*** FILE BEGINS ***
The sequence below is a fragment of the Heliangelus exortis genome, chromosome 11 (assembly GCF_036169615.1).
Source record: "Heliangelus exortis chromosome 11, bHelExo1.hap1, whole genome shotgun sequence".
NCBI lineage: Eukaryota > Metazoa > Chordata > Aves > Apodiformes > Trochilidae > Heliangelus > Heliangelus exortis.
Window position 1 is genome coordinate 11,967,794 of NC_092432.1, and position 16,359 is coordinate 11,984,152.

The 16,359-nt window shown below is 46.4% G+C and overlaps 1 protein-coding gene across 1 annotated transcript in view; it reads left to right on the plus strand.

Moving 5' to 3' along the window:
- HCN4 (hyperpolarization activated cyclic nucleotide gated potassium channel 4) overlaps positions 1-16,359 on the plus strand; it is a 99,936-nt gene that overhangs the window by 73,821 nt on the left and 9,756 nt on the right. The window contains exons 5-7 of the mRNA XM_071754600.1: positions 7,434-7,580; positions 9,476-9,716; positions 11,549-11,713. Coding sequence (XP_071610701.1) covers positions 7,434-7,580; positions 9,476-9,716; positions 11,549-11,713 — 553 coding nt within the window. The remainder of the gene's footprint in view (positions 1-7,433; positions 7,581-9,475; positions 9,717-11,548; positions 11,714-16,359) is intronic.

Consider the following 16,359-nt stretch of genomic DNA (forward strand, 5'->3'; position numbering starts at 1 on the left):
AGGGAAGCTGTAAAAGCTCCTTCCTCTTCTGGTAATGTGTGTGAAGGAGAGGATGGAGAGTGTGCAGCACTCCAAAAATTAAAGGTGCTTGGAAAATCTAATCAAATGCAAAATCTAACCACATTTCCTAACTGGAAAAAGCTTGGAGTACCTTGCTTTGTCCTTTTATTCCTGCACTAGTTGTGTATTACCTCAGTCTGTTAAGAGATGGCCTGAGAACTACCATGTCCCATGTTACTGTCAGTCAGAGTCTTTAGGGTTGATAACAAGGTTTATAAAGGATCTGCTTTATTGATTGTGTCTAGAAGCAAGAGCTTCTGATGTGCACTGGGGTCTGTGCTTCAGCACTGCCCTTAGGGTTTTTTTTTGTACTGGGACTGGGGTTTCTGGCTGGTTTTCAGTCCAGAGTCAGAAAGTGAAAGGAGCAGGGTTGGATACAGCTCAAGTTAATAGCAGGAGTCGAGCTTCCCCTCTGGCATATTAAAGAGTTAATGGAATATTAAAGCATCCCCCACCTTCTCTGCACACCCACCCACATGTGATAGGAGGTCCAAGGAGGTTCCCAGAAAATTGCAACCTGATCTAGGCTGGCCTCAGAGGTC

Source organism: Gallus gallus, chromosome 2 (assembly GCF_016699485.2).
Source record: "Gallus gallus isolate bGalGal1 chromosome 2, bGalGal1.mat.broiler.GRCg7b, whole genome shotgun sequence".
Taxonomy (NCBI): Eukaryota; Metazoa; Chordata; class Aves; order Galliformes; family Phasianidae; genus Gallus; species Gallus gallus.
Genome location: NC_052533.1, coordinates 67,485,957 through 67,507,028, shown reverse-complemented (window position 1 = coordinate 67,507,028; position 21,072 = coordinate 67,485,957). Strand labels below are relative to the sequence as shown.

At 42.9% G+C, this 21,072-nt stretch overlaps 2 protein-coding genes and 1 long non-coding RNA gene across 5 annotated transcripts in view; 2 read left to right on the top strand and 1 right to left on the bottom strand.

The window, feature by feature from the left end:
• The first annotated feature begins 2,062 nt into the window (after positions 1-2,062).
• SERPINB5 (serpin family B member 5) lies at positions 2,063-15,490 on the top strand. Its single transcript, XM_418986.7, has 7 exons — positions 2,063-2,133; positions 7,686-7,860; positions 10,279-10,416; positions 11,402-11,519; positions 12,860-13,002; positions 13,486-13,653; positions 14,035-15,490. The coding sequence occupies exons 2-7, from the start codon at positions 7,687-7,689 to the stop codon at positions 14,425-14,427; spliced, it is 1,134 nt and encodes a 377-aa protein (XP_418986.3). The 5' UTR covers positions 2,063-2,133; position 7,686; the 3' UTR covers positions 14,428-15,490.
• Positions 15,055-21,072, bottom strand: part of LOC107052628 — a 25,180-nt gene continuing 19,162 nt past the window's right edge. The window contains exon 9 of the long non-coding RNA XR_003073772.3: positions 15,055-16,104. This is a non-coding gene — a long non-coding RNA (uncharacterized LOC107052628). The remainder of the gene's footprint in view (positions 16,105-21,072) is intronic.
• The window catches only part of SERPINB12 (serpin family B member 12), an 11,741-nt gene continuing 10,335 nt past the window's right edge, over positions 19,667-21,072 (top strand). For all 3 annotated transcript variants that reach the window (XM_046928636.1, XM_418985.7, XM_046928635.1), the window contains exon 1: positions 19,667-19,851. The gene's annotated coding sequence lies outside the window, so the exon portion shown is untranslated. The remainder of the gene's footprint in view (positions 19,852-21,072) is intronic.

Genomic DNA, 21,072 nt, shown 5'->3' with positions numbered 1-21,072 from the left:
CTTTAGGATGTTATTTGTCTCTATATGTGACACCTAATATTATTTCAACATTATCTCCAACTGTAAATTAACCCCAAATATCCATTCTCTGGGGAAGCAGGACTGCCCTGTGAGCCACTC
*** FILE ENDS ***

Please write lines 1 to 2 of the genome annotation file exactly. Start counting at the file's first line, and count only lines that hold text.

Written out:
The sequence below is a fragment of the Heliangelus exortis genome, chromosome 11 (assembly GCF_036169615.1).
Source record: "Heliangelus exortis chromosome 11, bHelExo1.hap1, whole genome shotgun sequence".